During normal operations, a two-inch flame was discovered emanating from a pinhole leak in a hydrogen line at an aircraft parts manufacturing facility. Hydrogen was not in use by any process in the facility at the time. The flame was discovered by a contractor who was about to start welding on scaffolding about 3-5 feet away. Before starting, the welder searched the immediate area for any signs of fire per his training. When he spotted the flame, he called his supervisor.
An operator tried to put out the fire with a fire extinguisher, which resulted in the flame enlarging by one inch. All employees and contractors were instructed to leave the area, and the EHS team leader called 911 and informed the fire department that there was a hydrogen fire at the facility. She then put an evacuation call out over the public address system. The administrative assistant hit the fire alarm on her way out of the office and went to the evacuation area. Then the operators began the process of shutting down the five furnaces that were online.
The EHS team leader met the fire department and advised them of the fire. They began blocking the street and preparing to enter the building. The decision was made to close the hydrogen valves. Plant personnel and two firefighters proceeded to the hydrogen tank to close the valves. The firefighters asked about the routing of the hydrogen line, the status of hydrogen tank valves, and the likelihood that the fire could spread to the nearby gas feed shelter containing the hazardous chemicals and the other flammable gas lines. It was determined to be highly unlikely that the fire would reach the gas feed shelter, so the firefighters decided to allow the fire to burn out. There was approximately 100 feet of line from the tank to the location of the fire. After 30 minutes, the fire was still burning.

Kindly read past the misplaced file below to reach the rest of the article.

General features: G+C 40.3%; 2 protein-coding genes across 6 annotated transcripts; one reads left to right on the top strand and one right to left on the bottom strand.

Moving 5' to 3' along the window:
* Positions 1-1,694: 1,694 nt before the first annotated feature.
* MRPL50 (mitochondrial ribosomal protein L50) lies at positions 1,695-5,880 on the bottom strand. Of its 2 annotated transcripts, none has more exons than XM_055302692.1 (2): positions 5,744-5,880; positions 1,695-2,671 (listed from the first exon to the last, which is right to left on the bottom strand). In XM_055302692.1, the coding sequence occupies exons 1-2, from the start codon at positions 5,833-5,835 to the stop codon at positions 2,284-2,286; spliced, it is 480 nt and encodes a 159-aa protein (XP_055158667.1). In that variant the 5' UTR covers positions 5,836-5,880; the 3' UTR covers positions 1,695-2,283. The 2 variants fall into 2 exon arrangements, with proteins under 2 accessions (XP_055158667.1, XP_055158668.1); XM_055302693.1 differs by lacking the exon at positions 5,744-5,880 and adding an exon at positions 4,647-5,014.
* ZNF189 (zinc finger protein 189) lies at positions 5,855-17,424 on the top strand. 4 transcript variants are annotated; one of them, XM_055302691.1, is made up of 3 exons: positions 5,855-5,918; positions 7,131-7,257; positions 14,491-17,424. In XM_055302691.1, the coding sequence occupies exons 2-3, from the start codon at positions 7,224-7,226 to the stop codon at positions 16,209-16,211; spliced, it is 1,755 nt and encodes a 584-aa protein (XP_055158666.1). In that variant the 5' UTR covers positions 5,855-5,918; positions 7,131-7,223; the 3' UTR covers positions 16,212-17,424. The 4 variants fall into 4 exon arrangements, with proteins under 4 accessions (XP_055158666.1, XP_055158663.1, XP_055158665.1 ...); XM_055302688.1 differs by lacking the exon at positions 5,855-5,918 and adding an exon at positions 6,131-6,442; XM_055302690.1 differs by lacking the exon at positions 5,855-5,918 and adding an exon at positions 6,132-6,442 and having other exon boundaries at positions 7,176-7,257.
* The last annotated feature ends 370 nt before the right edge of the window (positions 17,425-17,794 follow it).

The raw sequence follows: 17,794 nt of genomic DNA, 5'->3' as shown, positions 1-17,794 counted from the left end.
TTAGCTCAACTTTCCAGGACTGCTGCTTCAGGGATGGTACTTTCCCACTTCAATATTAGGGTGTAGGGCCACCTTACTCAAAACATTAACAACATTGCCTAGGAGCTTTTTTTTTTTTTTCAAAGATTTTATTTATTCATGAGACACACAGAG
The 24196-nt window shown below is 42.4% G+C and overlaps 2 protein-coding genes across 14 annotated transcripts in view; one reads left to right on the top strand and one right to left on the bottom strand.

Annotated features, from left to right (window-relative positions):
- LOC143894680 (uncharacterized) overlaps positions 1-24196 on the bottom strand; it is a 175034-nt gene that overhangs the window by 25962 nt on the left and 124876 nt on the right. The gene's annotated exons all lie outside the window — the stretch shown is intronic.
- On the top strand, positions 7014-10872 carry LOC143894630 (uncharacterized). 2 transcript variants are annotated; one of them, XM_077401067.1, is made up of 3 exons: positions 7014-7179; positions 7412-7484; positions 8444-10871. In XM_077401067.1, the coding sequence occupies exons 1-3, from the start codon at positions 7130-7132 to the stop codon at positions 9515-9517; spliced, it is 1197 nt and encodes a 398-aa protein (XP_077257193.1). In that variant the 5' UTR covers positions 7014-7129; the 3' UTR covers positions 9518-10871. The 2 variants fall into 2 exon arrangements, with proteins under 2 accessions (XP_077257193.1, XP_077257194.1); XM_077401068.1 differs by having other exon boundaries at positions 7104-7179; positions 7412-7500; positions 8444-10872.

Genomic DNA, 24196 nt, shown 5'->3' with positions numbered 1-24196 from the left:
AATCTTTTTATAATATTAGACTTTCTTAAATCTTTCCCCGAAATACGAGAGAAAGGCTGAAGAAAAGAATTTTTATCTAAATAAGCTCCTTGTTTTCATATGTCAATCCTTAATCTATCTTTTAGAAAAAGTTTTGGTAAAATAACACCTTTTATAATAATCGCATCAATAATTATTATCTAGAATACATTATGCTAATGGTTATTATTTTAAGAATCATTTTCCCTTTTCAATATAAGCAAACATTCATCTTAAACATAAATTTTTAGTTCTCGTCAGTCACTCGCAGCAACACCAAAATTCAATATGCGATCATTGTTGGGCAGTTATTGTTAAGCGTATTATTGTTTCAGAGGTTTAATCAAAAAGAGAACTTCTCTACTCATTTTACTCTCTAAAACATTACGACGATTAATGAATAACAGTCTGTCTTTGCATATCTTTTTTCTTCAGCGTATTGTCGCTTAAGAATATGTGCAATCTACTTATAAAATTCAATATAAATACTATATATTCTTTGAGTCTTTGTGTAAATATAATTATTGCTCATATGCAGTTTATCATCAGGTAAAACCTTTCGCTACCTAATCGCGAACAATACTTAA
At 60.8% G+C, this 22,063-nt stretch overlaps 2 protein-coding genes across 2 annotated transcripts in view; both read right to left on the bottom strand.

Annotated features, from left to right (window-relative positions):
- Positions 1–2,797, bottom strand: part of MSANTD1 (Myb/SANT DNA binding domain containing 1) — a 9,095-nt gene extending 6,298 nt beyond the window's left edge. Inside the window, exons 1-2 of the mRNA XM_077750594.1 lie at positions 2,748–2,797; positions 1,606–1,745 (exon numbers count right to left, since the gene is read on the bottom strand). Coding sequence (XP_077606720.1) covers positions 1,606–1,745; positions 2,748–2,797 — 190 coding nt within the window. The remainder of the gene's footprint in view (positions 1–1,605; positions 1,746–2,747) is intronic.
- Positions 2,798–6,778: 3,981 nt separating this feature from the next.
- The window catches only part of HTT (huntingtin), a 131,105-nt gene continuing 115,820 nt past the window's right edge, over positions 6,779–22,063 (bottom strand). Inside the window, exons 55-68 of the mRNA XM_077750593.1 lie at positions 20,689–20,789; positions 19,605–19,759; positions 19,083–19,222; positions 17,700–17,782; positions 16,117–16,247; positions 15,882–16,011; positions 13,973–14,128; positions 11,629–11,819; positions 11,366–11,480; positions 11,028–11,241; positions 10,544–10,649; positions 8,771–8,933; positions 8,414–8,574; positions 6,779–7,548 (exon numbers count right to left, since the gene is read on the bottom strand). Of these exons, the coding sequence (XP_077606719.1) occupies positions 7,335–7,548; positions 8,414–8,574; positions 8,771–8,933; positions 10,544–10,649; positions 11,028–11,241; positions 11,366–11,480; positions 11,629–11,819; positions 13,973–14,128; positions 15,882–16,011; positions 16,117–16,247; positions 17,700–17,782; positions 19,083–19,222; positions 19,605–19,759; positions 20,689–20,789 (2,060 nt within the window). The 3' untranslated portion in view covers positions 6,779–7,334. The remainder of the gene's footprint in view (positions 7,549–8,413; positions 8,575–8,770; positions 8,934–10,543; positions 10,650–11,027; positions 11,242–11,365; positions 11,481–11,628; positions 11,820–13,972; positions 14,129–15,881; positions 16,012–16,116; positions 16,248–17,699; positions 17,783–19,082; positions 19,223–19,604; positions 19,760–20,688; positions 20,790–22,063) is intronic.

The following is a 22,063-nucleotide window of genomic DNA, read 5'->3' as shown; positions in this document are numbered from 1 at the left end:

The EHS team leader contacted the hydrogen supplier to ensure that the hydrogen tank was shut down properly. The hydrogen supplier's technical phone support also advised that it might require an extended length of time for the pressure in the line to drop enough for the fire to go out. This information was communicated to the firefighters. The hydrogen supplier also dispatched a technician to the site. When the technician arrived, he and the maintenance team leader walked through the emergency shut-down procedure for the hydrogen tank.
An operator and a firefighter, both wearing PPE and breathing gear, went back into the area of the fire to check if all equipment was properly turned off. They verified via the plant control system that everything was shut down. The firefighter checked the fire and verified that it had burned out. Plant personnel were then allowed to re-enter the facility.
Replace the existing copper and carbon steel hydrogen pipeline with ¾-inch schedule 40 stainless steel.
Reroute the new hydrogen line in the preferred location.
Locate new hydrogen shut-off valves in a more convenient location.
Remove all abandoned underground hydrogen lines.
Continue to confer with the local fire department on the new piping system design until the project is completed.